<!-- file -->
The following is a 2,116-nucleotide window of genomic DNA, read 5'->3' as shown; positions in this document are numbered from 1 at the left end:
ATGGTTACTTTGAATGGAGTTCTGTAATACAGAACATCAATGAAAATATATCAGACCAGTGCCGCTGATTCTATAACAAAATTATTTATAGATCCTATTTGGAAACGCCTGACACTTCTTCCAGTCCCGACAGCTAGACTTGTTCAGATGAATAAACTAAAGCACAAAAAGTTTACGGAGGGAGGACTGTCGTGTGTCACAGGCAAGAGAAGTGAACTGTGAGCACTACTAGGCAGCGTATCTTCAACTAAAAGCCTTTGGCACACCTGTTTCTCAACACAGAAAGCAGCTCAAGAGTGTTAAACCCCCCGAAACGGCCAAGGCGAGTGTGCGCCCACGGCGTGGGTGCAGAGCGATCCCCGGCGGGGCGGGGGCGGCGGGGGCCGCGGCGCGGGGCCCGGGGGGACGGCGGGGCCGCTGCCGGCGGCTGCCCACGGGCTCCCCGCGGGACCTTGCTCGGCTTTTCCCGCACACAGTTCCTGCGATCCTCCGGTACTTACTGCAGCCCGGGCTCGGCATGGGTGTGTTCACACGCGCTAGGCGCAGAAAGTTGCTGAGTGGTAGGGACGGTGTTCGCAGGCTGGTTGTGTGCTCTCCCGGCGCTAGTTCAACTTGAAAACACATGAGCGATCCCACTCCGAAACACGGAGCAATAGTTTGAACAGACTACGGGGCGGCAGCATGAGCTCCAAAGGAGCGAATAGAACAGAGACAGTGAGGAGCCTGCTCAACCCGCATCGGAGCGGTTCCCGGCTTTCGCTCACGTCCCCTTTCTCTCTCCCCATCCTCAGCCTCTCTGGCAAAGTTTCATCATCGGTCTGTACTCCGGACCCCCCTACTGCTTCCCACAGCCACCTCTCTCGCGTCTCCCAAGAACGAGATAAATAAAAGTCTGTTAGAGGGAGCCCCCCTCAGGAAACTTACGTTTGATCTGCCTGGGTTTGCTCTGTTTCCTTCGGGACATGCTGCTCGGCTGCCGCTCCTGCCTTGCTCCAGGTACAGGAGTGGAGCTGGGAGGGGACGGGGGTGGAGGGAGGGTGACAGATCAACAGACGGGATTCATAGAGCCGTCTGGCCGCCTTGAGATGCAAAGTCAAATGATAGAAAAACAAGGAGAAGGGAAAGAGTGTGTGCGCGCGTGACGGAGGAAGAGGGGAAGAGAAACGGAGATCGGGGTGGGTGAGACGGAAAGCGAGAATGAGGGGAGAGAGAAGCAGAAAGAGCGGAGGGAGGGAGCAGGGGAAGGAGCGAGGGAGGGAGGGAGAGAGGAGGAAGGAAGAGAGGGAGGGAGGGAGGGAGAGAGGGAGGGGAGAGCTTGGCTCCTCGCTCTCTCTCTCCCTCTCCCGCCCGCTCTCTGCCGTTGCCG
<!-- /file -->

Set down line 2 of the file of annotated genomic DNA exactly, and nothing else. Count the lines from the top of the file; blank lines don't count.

ATGGTTACTTTGAATGGAGTTCTGTAATACAGAACATCAATGAAAATATATCAGACCAGTGCCGCTGATTCTATAACAAAATTATTTATAGATCCTATTTGGAAACGCCTGACACTTCTTCCAGTCCCGACAGCTAGACTTGTTCAGATGAATAAACTAAAGCACAAAAAGTTTACGGAGGGAGGACTGTCGTGTGTCACAGGCAAGAGAAGTGAACTGTGAGCACTACTAGGCAGCGTATCTTCAACTAAAAGCCTTTGGCACACCTGTTTCTCAACACAGAAAGCAGCTCAAGAGTGTTAAACCCCCCGAAACGGCCAAGGCGAGTGTGCGCCCACGGCGTGGGTGCAGAGCGATCCCCGGCGGGGCGGGGGCGGCGGGGGCCGCGGCGCGGGGCCCGGGGGGACGGCGGGGCCGCTGCCGGCGGCTGCCCACGGGCTCCCCGCGGGACCTTGCTCGGCTTTTCCCGCACACAGTTCCTGCGATCCTCCGGTACTTACTGCAGCCCGGGCTCGGCATGGGTGTGTTCACACGCGCTAGGCGCAGAAAGTTGCTGAGTGGTAGGGACGGTGTTCGCAGGCTGGTTGTGTGCTCTCCCGGCGCTAGTTCAACTTGAAAACACATGAGCGATCCCACTCCGAAACACGGAGCAATAGTTTGAACAGACTACGGGGCGGCAGCATGAGCTCCAAAGGAGCGAATAGAACAGAGACAGTGAGGAGCCTGCTCAACCCGCATCGGAGCGGTTCCCGGCTTTCGCTCACGTCCCCTTTCTCTCTCCCCATCCTCAGCCTCTCTGGCAAAGTTTCATCATCGGTCTGTACTCCGGACCCCCCTACTGCTTCCCACAGCCACCTCTCTCGCGTCTCCCAAGAACGAGATAAATAAAAGTCTGTTAGAGGGAGCCCCCCTCAGGAAACTTACGTTTGATCTGCCTGGGTTTGCTCTGTTTCCTTCGGGACATGCTGCTCGGCTGCCGCTCCTGCCTTGCTCCAGGTACAGGAGTGGAGCTGGGAGGGGACGGGGGTGGAGGGAGGGTGACAGATCAACAGACGGGATTCATAGAGCCGTCTGGCCGCCTTGAGATGCAAAGTCAAATGATAGAAAAACAAGGAGAAGGGAAAGAGTGTGTGCGCGCGTGACGGAGGAAGAGGGGAAGAGAAACGGAGATCGGGGTGGGTGAGACGGAAAGCGAGAATGAGGGGAGAGAGAAGCAGAAAGAGCGGAGGGAGGGAGCAGGGGAAGGAGCGAGGGAGGGAGGGAGAGAGGAGGAAGGAAGAGAGGGAGGGAGGGAGGGAGAGAGGGAGGGGAGAGCTTGGCTCCTCGCTCTCTCTCTCCCTCTCCCGCCCGCTCTCTGCCGTTGCCG